Wednesday, December 3, 2014

Aung Lin-Be Green Challenge Week #4-Blog #4

Aung Lin
Be Green Challenge
Blog #4
            This is the fourth and final week of the Be Green challenge and my classmates seems happy that they’re about to run to the mall to shop until they drop. I think they don’t really care if products they buy are made with cheap child labor or made by abused sweatshop workers but I do. I told every girl I know about forever 21 and how they bullied their Mexican garment workers. I was shocked after what I learned in class and watched “Made in LA.” I’m the kind of person that would never support retailers that took advantage of poor workers from developing countries; especially children. This class and Be Green Challenge made me be more careful when I shop for clothes or anything. I felt very sad to learn about how my clothes are made and would never forget about it. I also hope my classmates would never support companies that use sweatshops that bullied their employees. This challenge made me think twice before I buy anything, read labels, and do research about where products came from.  
            After I read chapter 6 of our class book Fashion-ology, I learned that king Louis XIV from France is known for fashion and his spending on fashion and decorations at the Versailles Palace. I never once heard of a guy that cares so much about fashion until I read about King Louis XIV. I did further research about him online and Wikipedia and learned that he was the king of France for 72 years and it was one of the longest reigns in Europe. Also I learned that he spends a lot more money than other rulers to decorate his palace.
King Louis XIV in his stylish couture 

            I learned something I’ve never heard of after I read Bhachu’s article under week 9 reading. I had no clue Queen Elizabeth and Prince Charles love Indian food and even served Indian food on Prince Charles’s 48th birthday in 1996. I had no clue that there are millions of Indian people in Britain and British love Indian cloth and clothing. I also learned that many British fashion icons like Princess Diana likes to wear Indian women’s saris and it became a fashion trend. Even famous French fashion designer like Yves Saint Laurent was inspired by saris and had collections of it on his runway. I had no clue how popular saris was until I read this article. I wish my country’s women national costume was popular like saris.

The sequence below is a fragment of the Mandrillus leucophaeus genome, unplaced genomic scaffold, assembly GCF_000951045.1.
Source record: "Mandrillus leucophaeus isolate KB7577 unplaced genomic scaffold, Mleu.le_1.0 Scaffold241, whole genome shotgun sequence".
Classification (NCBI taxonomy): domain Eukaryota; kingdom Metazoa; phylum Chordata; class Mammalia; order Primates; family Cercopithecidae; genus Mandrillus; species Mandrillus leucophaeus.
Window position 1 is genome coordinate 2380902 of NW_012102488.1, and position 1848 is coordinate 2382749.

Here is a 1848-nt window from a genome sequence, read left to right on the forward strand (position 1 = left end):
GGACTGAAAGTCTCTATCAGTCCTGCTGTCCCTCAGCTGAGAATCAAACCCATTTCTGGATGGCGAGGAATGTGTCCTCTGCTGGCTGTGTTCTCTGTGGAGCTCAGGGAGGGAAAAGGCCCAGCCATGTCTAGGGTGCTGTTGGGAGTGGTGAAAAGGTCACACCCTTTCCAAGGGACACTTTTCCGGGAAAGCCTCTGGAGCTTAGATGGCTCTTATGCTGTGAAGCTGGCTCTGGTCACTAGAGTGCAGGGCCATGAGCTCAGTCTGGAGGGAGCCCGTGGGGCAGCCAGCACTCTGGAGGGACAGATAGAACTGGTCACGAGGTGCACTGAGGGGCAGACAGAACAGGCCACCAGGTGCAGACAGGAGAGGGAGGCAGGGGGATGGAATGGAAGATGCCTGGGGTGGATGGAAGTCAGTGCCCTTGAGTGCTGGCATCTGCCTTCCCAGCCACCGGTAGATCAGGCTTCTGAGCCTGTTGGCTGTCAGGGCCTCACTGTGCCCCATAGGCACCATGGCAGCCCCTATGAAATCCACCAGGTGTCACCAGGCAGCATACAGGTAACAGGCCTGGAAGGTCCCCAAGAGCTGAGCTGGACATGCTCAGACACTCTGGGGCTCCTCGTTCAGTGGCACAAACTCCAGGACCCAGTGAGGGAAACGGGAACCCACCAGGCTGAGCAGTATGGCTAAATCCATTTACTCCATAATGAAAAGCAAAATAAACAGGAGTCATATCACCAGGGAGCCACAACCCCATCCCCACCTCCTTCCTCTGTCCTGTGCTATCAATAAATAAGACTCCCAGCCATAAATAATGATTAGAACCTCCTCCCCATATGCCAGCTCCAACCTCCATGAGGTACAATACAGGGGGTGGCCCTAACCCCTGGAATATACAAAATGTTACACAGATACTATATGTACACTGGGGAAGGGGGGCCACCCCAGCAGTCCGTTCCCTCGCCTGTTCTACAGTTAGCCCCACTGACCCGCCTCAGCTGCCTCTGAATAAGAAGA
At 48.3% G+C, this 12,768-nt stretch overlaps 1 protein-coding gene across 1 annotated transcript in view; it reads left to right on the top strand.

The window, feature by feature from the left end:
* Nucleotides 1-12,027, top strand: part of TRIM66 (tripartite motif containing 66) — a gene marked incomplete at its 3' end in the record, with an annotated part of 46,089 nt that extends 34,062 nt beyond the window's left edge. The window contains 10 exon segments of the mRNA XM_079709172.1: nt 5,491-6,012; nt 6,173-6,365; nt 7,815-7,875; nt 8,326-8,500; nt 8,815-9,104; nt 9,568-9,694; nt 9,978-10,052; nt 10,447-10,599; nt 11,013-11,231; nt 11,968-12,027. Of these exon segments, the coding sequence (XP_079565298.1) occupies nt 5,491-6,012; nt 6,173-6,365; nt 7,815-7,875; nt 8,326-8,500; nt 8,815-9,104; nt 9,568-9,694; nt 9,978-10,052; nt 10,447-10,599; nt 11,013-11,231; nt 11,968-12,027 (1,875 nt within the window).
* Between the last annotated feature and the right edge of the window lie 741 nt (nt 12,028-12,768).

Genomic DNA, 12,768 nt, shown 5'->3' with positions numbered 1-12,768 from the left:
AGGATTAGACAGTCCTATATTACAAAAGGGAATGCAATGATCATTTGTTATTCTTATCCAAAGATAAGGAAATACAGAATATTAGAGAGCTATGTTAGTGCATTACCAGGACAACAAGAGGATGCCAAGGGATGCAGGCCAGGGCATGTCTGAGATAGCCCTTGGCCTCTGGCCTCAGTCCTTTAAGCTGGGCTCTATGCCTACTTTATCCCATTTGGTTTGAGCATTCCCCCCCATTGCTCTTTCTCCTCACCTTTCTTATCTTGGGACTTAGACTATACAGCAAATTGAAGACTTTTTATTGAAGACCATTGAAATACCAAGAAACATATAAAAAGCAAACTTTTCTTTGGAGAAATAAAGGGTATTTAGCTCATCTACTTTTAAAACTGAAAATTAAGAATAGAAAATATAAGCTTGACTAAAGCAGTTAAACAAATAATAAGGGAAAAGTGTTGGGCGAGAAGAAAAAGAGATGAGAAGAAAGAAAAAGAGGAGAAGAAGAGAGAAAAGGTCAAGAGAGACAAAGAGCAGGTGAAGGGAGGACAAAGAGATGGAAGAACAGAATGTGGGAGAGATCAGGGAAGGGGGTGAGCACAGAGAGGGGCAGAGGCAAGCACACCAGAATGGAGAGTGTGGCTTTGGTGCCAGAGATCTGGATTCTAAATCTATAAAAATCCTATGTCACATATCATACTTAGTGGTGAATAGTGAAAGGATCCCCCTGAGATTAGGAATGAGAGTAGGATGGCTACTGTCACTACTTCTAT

Princes Diana wearing sari inspired gown

            I was shocked after I looked up images of these Kogal Japanese teenage girls wearing “mountain witch fashion trend” in Kawamura’s article under week 9 reading. I have no clue what these girls wear thinking and don’t know what kind of parents would let their daughters go out in public like that. I think these girls are making fool of themselves by wearing all these heavy make-up and insane hair. These Kogal girls went too far with these fake sun tans. I think they’re not creating Japanese street fashion, instead they’re ruining Japanese culture by dressing like prostitutes. Somebody needs to help these girls.
Japanese Kogal Girls

“Adoption and Consumption of Fashion” from the book Fashion-ology. Chapter 6.
Ashley, Maurice. “Louis XIV of France.” Wikipedia. 2014.
Bhachu, Parminder. “It’s Hip to be Asian.” Class reader.
Kawamura, Yuniya. “Japanese Teens as Producers of Street Fashion.” Class reader.

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